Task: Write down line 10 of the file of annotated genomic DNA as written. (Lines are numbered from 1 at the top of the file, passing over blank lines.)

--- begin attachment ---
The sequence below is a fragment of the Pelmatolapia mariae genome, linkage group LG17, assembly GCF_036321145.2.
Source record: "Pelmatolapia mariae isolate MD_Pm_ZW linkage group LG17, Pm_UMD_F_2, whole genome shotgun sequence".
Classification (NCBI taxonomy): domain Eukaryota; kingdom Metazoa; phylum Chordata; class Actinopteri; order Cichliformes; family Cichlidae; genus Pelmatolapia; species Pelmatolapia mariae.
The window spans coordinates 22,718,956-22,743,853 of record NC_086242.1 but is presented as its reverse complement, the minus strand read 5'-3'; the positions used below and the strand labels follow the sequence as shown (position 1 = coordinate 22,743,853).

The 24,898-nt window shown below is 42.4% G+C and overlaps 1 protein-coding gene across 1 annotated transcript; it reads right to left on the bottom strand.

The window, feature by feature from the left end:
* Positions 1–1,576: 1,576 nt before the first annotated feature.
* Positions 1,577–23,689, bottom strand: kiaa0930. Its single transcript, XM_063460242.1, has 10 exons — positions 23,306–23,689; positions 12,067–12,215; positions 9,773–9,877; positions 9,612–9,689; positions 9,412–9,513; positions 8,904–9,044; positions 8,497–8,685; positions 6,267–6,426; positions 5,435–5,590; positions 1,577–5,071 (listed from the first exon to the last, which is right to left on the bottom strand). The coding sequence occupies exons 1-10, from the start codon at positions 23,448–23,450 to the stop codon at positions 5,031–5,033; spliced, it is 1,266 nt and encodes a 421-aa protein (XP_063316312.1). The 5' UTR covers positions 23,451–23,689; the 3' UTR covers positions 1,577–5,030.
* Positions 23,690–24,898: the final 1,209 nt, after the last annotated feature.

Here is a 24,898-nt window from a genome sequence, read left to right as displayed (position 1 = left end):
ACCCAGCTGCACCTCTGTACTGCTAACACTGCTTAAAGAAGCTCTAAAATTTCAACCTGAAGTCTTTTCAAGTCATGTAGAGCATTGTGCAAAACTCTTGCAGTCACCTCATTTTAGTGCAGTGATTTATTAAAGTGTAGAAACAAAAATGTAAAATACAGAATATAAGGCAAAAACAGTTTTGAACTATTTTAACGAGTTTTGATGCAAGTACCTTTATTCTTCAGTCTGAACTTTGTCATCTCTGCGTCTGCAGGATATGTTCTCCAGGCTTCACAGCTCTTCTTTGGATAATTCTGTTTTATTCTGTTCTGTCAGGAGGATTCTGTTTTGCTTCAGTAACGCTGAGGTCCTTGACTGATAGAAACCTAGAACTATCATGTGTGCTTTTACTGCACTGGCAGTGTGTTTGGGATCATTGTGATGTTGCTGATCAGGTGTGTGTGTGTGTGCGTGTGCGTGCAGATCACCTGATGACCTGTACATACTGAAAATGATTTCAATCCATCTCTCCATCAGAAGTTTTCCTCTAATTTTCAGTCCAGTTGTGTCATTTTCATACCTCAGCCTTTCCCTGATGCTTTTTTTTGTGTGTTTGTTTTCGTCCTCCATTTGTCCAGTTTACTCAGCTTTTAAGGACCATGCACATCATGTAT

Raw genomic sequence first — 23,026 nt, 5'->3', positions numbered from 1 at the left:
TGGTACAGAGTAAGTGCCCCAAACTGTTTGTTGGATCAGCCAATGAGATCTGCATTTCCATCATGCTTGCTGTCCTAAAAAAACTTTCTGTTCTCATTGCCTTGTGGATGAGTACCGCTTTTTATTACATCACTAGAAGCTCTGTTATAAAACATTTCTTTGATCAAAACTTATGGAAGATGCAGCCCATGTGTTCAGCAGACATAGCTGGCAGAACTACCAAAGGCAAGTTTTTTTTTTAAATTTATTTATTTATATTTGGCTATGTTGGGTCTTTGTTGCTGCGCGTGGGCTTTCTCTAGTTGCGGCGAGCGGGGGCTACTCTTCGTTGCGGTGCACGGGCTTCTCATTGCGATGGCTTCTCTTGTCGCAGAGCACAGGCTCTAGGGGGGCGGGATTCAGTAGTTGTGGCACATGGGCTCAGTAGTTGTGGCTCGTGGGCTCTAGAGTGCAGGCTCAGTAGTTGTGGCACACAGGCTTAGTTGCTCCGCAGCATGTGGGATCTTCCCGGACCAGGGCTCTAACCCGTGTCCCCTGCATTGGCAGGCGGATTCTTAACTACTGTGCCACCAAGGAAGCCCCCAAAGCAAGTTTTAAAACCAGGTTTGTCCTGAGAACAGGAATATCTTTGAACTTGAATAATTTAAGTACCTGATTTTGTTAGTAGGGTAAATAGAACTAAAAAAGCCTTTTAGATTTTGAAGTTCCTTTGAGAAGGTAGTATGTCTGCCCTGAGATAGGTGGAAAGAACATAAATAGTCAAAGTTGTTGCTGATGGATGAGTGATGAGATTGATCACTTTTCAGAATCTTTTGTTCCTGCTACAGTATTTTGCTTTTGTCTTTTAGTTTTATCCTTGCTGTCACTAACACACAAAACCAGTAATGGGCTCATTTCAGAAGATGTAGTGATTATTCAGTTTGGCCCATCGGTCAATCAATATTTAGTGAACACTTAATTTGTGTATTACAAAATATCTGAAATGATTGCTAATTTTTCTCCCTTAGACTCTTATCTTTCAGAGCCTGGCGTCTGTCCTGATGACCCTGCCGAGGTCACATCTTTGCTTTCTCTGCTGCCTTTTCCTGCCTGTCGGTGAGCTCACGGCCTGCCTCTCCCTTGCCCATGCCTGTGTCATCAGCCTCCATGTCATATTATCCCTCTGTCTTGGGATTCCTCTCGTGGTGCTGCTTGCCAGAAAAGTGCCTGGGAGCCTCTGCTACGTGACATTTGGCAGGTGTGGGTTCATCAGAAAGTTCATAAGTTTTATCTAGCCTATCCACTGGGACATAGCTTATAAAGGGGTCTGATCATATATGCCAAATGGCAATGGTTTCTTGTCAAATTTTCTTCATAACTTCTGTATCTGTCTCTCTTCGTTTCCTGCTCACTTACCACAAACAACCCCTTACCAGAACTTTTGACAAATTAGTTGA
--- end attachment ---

Here is a 24,898-nt window from a genome sequence, read left to right as displayed (position 1 = left end):